The Committee noted the weakened revenue position of the Federal Government, arising from the sharp drop in oil prices. It reiterated the need for government to urgently reduce reliance on oil revenue by gradually diversifying the economy and improving tax collection. To this end, the MPC noted the speedy response of the Federal Government to the oil price shock by the revision of the 2020 budget downwards by N1.5 trillion and the oil price benchmark to US$30 per barrel. The MPC urged the NASS to fully cooperate with the Federal Government in coming up with a budget that reflects our new realities. In addition, the Committee noted the introduction of price modulation measures, resulting in reduction in the pump price of PMS from N145 to N125 per litre and its contributory effect in boosting aggregate demand, lowering inflation and improving the welfare of the ordinary Nigerians.
The MPC further noted the persistence of inflationary pressures attributed to a combination of monetary and structural factors, and thus urged the Federal
Government to leverage on Public Private Partnership (PPP) to intensify investment in infrastructure to increase output and employment. The Committee cited the potentials for Foreign Direct Investment (FDI) flows to the Nigerian auto manufacturing, aviation and rail industries, which could take advantage of these viable and untapped domestic and regional markets.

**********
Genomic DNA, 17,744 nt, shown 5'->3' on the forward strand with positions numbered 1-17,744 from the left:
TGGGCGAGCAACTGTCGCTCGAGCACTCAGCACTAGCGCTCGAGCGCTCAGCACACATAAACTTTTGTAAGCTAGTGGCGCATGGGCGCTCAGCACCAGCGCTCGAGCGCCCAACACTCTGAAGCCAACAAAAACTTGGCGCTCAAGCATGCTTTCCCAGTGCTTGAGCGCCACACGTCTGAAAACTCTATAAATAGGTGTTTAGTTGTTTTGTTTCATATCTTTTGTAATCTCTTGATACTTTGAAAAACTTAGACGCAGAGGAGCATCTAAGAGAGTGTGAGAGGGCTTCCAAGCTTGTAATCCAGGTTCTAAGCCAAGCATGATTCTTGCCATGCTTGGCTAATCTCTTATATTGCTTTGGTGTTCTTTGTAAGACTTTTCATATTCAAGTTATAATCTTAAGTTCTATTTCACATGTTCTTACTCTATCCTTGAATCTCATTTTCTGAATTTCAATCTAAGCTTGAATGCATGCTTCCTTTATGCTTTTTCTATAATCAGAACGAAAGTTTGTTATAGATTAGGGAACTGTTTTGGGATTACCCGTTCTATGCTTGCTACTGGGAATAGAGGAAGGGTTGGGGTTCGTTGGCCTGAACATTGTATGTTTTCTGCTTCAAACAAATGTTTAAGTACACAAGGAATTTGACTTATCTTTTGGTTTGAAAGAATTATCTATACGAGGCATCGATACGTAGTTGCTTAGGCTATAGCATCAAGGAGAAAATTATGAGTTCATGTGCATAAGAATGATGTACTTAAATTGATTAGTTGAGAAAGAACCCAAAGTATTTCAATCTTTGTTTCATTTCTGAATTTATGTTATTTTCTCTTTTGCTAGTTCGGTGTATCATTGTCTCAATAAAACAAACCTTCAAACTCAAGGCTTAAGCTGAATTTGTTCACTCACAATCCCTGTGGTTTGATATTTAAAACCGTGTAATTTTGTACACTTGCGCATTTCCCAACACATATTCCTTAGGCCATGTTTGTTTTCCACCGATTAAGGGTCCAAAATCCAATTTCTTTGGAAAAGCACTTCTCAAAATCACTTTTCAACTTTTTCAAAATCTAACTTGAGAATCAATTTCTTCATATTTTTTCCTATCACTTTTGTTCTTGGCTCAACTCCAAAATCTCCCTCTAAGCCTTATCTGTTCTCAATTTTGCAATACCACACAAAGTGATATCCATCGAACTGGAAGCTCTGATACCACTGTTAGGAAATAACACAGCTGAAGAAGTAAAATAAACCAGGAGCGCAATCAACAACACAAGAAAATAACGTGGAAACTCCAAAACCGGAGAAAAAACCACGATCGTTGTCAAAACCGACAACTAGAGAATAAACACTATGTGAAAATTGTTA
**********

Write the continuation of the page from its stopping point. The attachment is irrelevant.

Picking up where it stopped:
The Committee noted the sustained improvement in the financial soundness indicators, applauding the continued decline in the ratio of non-performing loans, growth in assets of the banking system and profitability of the industry in the light of increasing global uncertainties. It also recognised the success of the Bank’s loan-to-deposit ratio policy and its potential to alleviate production shortfalls, reduce unemployment and boost aggregate demand, urging the Bank to pursue this and other related policies to a conclusive end.
The MPC underscored the COVID-19 pandemic as a public health crisis which will continue to undermine any monetary or fiscal stimulus unless appropriate measures are taken to trace, test, isolate and treat infected persons in order to curtail the spread, while ensuring the that migration across the country is significantly reduced. The MPC, therefore, called on the Federal Government to take the necessary steps to safeguard the population through close monitoring and emergency readiness measures to identify and care for infected persons in the country, including compulsory restriction of movement to curtail spread of the pandemic.
On the choices before the Committee, the MPC noted the recent actions of the Bank, targeted at strengthening the resilience of the financial system and alleviating the initial impact of the crisis. In its wisdom, the Committee felt that tightening would result in reining in the rising trend in inflation, and that it would support reserve accretion. However, it would reduce money supply and limit DMBs credit creation capacity, thus resulting in increasing the cost of credit, with adverse impact on output growth. Tightening would also result in a reduction in aggregate demand as a fall in disposable income results in output